“Location, location, location.” I have often heard that those three words are paramount for any brick-and-mortar retail business. I do not dispute their importance.
Location matters for garden centers, too, but I think that three other words have greater importance: “Know your customers.”
Knowing your customers — where they are coming from and what kinds of dwellings they live in, for starters — will certainly have an impact on the goods that you decide to carry in your store.
Are you in a neighborhood where many customers would walk to your garden center? Is your neighborhood comprised of apartments, condominiums and small single-family homes with small lots? Is your customer base from areas that are comprised of large, older homes with established gardens?
Are you located in an area where it is obvious that gardening is a very popular leisure activity? Is your customer base from newly built homes with little or no landscaping? Is your customer base primarily from a rural area? Is your customer base a mix of all of these, perhaps?
Whatever your market area looks like, the goods that you sell in your garden center need to reflect the living environments of your customers.
If only we had a crystal ball to predict what the best-sellers are going to be next year, that would be convenient. We don’t. We have to base our buying projections on information we gather and our experiences in business. What are we hearing from our customers and other gardeners?
Limited space, unlimited options
Several times in this column, we have mentioned the continuing strong demand for house plants. Several garden center employees have told me that, this enthusiasm has not begun to taper like they expected. In fact, it continues to be huge.
Last year, a local garden center chain, Dennis’ 7 Dees , opened an “urban plant, gift and design shop” at Bridgeport Village, which is an upscale regional lifestyle center serving the Portland area. While this store sells decorative containers and garden-related gift items, the primary focus is house plants.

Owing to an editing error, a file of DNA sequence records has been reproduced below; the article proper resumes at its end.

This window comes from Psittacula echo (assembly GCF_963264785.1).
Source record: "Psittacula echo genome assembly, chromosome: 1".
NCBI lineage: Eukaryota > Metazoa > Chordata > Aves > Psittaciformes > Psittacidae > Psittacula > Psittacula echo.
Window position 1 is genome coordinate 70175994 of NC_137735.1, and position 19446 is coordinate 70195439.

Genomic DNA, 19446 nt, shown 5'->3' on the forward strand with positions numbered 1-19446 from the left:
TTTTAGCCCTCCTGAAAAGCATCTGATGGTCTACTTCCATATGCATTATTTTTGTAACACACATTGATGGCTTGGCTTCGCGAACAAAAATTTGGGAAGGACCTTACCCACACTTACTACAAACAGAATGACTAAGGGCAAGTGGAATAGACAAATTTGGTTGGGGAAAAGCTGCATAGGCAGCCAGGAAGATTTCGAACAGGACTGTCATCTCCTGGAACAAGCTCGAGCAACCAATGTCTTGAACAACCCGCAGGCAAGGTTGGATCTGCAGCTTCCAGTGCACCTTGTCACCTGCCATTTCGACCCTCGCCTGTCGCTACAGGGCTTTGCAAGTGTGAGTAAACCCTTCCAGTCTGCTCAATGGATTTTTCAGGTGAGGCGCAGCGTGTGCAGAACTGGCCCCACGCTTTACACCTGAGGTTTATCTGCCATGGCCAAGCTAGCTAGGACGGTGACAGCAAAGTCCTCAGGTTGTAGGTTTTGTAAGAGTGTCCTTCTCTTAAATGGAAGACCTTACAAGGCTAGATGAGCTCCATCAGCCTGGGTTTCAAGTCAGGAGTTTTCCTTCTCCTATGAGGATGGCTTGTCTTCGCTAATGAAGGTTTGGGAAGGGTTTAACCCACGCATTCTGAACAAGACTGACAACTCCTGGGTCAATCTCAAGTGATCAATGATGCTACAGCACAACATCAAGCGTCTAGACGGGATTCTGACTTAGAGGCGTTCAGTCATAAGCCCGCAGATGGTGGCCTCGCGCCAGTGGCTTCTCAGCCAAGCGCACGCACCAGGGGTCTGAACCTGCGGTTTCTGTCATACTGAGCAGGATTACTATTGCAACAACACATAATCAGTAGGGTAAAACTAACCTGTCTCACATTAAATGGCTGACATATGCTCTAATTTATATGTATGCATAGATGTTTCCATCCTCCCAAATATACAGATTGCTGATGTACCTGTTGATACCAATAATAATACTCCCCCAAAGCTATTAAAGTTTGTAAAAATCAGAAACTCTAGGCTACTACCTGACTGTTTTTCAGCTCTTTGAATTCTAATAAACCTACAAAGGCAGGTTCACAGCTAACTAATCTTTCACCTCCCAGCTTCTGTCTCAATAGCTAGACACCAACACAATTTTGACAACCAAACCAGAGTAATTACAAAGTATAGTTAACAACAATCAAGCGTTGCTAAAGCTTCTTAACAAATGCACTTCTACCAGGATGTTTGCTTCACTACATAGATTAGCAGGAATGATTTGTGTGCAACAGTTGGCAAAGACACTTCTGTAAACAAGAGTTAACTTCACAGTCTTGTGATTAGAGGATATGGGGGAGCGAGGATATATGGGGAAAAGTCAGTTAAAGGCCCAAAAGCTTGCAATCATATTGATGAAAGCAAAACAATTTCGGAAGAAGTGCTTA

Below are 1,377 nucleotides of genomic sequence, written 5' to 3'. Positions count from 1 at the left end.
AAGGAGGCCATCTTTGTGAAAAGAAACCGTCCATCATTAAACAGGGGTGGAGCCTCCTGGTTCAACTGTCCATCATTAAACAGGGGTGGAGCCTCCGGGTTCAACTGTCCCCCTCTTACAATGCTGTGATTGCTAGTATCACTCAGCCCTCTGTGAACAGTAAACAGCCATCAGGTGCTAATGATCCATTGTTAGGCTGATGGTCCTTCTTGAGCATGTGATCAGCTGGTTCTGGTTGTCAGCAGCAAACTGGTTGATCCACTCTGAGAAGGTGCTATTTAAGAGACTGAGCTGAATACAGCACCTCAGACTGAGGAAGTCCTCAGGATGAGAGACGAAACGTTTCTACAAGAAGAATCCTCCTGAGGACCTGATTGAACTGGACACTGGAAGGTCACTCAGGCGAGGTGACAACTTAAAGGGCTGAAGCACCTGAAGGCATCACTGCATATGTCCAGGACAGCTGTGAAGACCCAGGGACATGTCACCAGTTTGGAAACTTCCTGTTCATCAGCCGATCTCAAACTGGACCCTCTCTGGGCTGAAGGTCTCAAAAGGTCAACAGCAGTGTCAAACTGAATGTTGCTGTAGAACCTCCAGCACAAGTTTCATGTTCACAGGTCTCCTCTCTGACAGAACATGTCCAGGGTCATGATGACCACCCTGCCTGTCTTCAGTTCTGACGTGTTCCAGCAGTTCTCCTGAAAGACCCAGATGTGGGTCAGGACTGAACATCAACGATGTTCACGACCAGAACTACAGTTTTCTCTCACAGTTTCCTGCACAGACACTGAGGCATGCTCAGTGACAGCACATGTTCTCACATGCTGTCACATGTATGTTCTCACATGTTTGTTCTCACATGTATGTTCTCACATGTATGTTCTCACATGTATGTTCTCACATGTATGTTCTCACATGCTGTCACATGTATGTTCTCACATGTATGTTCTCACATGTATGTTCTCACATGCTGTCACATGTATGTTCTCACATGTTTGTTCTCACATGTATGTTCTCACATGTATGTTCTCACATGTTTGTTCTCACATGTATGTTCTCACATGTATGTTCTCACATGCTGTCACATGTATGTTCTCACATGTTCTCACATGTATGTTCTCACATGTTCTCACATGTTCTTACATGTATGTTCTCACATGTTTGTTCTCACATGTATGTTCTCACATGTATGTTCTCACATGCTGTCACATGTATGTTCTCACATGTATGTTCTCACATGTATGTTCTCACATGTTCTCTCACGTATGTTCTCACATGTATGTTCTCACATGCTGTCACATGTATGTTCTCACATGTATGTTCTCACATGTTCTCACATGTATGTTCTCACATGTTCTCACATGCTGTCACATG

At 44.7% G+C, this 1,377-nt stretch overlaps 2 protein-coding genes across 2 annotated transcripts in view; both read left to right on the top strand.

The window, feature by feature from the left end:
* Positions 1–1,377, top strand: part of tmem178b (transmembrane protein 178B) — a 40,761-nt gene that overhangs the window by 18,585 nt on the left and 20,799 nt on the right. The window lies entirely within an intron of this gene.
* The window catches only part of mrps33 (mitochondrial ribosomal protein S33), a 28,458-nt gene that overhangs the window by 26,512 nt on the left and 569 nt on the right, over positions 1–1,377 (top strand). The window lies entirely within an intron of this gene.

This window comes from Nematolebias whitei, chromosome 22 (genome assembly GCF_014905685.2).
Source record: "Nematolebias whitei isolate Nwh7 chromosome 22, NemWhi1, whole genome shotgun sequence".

Unlike all of the other Dennis’ 7 Dees locations, there’s no traditional outdoor nursery component. This one was something of an experiment, which the company pursued based on the strong house plant trend.
After a year, the jury is in. This shop just celebrated its first anniversary, and according to Kelley Kenyon of Dennis’ 7 Dees, the company is happy with the results and recently extended the store’s lease.
House plants are just one option that allow people to enjoy plant life even if they lack the traditional large outdoor garden spaces available with older homes.
Many newer homes are built on narrow lots with little space in which to plant between the dwellings. Apartment and condominium units are often built in a narrow space with a small deck or patio. Many residents of such units want to have some plants, and if the plants can be both ornamental and have edible fruits, that is a bonus.
Espaliered plants that have been grown on a trellis and will fit in a narrow space have been very popular. Often espaliered plants are ready-made for that instant effect that many young people want. An espaliered plant has been grown on a trellis is attractive looking and fits nicely into a narrow space. It may be the perfect plant for instant gratification.